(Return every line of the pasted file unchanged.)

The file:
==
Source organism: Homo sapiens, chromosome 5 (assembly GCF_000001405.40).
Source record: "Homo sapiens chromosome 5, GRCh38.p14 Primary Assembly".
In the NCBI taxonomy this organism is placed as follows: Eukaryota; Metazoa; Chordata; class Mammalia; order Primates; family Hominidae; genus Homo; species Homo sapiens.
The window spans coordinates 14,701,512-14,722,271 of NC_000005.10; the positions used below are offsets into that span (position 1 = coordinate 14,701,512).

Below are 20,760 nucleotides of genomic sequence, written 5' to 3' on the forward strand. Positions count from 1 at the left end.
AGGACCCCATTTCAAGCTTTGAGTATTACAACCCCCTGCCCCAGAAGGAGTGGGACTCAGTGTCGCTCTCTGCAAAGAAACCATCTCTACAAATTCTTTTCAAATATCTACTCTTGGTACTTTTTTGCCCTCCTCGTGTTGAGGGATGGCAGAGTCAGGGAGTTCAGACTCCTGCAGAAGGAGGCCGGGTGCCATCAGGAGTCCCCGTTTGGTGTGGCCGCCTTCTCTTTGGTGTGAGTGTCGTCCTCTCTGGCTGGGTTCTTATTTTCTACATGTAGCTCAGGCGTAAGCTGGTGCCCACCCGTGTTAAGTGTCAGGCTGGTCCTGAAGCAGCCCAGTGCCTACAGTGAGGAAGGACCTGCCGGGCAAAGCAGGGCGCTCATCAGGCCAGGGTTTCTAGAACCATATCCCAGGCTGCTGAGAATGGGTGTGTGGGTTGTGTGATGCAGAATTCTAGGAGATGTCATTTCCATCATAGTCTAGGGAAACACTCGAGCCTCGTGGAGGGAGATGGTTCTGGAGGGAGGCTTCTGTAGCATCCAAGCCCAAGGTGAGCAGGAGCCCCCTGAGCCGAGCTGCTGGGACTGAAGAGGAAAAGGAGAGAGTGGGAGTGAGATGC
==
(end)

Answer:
Source organism: Homo sapiens, chromosome 5 (assembly GCF_000001405.40).
Source record: "Homo sapiens chromosome 5, GRCh38.p14 Primary Assembly".
In the NCBI taxonomy this organism is placed as follows: Eukaryota; Metazoa; Chordata; class Mammalia; order Primates; family Hominidae; genus Homo; species Homo sapiens.
The window spans coordinates 14,701,512-14,722,271 of NC_000005.10; the positions used below are offsets into that span (position 1 = coordinate 14,701,512).

Below are 20,760 nucleotides of genomic sequence, written 5' to 3' on the forward strand. Positions count from 1 at the left end.
AGGACCCCATTTCAAGCTTTGAGTATTACAACCCCCTGCCCCAGAAGGAGTGGGACTCAGTGTCGCTCTCTGCAAAGAAACCATCTCTACAAATTCTTTTCAAATATCTACTCTTGGTACTTTTTTGCCCTCCTCGTGTTGAGGGATGGCAGAGTCAGGGAGTTCAGACTCCTGCAGAAGGAGGCCGGGTGCCATCAGGAGTCCCCGTTTGGTGTGGCCGCCTTCTCTTTGGTGTGAGTGTCGTCCTCTCTGGCTGGGTTCTTATTTTCTACATGTAGCTCAGGCGTAAGCTGGTGCCCACCCGTGTTAAGTGTCAGGCTGGTCCTGAAGCAGCCCAGTGCCTACAGTGAGGAAGGACCTGCCGGGCAAAGCAGGGCGCTCATCAGGCCAGGGTTTCTAGAACCATATCCCAGGCTGCTGAGAATGGGTGTGTGGGTTGTGTGATGCAGAATTCTAGGAGATGTCATTTCCATCATAGTCTAGGGAAACACTCGAGCCTCGTGGAGGGAGATGGTTCTGGAGGGAGGCTTCTGTAGCATCCAAGCCCAAGGTGAGCAGGAGCCCCCTGAGCCGAGCTGCTGGGACTGAAGAGGAAAAGGAGAGAGTGGGAGTGAGATGC